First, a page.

community property. She argues that she filed a sworn
descriptive list and introduced evidence establishing that
the parties acquired community assets during their brief
marriage. She also contends that she introduced evidence
regarding the value of these assets which Mr. McLaughlin
failed to contradict.
provisions of La. R.S. 9:2801 set forth the procedure by
which a trial court is to partition community property when
the spouses are unable to agree on the division of assets and
liabilities. Vedros v. Vedros, 16-735 (La.App. 5
Cir. 10/25/17), 229 So.3d 677, 680, writ denied,
17-2119 (La. 2/23/18), 2018 La. LEXIS 504 and 18-004 (La.
2/23/18), 2018 La. LEXIS 519. The procedures to partition
community property set forth in La. R.S. 9:2801 are
mandatory. La. C.C. art. 2369.8; Tanana v. Tanana,
12-1013 (La.App. 1 Cir. 5/31/13), 140 So.3d 738,
R.S. 9:2801(A)(1)(a) provides that within 45 days of service
of a motion by either party, each party shall file a sworn
detailed descriptive list of all community property, the fair
market value and location of each asset, and all community
liabilities. Within 60 days of the date of service of the
last-filed detailed descriptive list, each party shall either
traverse or concur in the inclusion or exclusion of each
asset and liability and the valuations contained in the
detailed descriptive list of the other party. La. R.S.
9:2801(A)(2). At a trial of the traverses, the court must
determine the community assets and liabilities, and the
valuation of assets is determined at the trial on the merits.
Id. However, as in this case, the court may
determine all issues, including those raised in the
traverses, at one hearing. Id.
determining the community assets, La. R.S. 9:2801(A)(4)
requires the trial court to value and partition these assets
in accordance with the following rules:
(a) The court shall value the assets as of the time of trial
on the merits, determine the liabilities, and adjudicate the
claims of the parties.
(b) The court shall divide the community assets and
liabilities so that each spouse receives property of an equal
(c) The court shall allocate or assign to the respective
spouses all of the community assets and liabilities. In
allocating assets and liabilities, the court may divide a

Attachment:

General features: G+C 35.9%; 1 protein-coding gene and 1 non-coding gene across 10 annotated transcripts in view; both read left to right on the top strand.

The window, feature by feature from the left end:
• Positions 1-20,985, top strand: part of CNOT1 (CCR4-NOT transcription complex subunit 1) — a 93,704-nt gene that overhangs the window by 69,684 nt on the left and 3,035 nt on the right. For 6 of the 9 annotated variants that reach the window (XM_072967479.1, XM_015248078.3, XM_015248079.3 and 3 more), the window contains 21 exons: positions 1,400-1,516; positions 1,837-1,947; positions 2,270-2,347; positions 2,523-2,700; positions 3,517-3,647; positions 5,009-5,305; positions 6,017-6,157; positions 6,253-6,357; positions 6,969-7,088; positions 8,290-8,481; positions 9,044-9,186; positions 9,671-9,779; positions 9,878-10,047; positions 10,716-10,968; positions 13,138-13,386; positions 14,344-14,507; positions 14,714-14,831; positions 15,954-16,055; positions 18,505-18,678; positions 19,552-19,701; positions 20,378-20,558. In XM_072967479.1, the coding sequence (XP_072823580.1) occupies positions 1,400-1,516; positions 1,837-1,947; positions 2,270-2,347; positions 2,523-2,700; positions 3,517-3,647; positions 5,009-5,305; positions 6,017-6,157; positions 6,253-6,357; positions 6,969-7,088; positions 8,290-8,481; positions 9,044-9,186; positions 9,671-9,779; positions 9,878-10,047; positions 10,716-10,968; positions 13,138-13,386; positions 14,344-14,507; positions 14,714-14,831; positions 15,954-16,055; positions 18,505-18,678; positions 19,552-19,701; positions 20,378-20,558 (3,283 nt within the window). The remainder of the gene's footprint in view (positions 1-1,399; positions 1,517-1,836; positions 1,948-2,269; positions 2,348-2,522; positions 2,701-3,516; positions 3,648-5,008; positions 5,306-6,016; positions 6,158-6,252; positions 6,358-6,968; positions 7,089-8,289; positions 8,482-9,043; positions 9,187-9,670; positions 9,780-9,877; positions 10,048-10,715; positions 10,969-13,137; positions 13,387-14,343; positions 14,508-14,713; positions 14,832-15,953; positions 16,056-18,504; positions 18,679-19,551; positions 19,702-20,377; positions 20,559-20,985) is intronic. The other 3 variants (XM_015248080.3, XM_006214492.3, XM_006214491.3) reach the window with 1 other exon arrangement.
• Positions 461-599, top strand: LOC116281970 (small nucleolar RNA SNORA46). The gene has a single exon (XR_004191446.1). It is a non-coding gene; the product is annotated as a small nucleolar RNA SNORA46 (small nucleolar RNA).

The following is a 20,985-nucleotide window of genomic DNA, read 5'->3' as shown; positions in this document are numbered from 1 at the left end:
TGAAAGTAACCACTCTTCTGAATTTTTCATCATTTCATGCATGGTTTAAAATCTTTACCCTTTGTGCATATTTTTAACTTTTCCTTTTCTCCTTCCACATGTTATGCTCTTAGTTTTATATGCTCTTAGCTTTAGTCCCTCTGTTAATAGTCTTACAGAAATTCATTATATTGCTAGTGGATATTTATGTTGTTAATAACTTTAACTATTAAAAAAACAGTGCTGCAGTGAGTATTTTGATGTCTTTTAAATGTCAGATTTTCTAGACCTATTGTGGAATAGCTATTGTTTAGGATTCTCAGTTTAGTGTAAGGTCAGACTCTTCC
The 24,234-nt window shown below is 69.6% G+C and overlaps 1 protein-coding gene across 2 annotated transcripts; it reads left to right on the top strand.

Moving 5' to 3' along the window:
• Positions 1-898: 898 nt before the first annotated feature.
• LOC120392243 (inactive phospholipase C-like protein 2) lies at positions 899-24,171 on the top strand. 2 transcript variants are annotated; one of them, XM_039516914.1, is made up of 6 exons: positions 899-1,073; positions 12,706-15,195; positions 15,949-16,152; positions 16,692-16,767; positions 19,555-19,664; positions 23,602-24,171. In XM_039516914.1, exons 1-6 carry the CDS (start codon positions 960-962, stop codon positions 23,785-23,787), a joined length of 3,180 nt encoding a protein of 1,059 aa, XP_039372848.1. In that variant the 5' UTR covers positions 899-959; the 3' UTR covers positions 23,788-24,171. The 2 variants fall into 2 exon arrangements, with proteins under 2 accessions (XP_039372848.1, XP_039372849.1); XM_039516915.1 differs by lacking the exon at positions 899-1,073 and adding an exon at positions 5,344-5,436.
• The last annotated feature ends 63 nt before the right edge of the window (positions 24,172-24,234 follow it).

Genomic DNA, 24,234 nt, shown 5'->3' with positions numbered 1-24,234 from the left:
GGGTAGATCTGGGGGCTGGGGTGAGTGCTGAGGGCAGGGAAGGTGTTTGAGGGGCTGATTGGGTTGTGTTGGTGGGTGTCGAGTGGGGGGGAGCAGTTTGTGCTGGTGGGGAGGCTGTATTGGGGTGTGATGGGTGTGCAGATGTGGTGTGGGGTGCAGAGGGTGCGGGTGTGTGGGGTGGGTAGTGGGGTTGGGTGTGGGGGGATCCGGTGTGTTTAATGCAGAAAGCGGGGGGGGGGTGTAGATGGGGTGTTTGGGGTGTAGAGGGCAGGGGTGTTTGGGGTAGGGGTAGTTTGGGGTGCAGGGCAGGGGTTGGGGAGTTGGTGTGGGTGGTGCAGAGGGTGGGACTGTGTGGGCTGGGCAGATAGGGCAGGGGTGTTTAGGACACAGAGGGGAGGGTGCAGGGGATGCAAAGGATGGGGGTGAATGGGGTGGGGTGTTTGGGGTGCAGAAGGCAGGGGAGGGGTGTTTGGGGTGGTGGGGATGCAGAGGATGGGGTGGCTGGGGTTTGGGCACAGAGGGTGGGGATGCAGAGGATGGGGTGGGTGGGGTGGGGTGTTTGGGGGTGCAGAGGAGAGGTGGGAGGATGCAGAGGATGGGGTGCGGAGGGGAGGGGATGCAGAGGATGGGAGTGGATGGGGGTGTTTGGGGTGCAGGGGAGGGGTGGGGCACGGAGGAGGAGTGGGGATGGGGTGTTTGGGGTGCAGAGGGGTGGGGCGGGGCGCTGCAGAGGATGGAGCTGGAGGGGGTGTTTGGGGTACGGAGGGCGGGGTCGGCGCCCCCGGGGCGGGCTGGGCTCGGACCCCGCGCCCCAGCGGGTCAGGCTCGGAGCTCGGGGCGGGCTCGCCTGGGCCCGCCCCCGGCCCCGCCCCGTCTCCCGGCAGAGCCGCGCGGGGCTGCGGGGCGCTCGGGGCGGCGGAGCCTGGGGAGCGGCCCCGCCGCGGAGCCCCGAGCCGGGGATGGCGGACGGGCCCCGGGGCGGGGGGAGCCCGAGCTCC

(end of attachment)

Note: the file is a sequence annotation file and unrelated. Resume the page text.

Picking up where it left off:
particular asset or liability equally or unequally or may
allocate it in its entirety to one of the spouses. The court
shall consider the nature and source of the asset or
liability, the economic condition of each spouse, and any
other circumstances that the court deems relevant. As between
the spouses, the allocation of a liability to a spouse
obligates that spouse to extinguish that liability. The
allocation in no way affects the rights of creditors.
(d) In the event that the allocation of assets and
liabilities results in an unequal net distribution, the court
shall order the payment of an equalizing sum of money, either
cash or deferred, secured or unsecured, upon such terms and
conditions as the court shall direct. The court may order the
execution of notes, mortgages, or other documents as it deems
necessary, or may impose a mortgage or lien on either
community or separate property, movable or immovable, as
(e) In the event that the allocation of an asset, in whole or
in part, would be inequitable to a party, the court may order
the parties to draw lots for the asset or may order the
private sale of the asset on such terms and conditions as the
court deems proper, including the minimum price, the terms of
sale, the execution of realtor listing agreements, and the
period of time during which the asset shall be offered for
(f) Only in the event that an asset cannot be allocated to a
party, assigned by the drawing of lots, or sold at private
sale, shall the court order a partition thereof by
licitation. The court may fix the minimum bids and other
terms and conditions upon which the property is offered at
public sale. In the event of a partition by licitation, the
court shall expressly state the reasons ...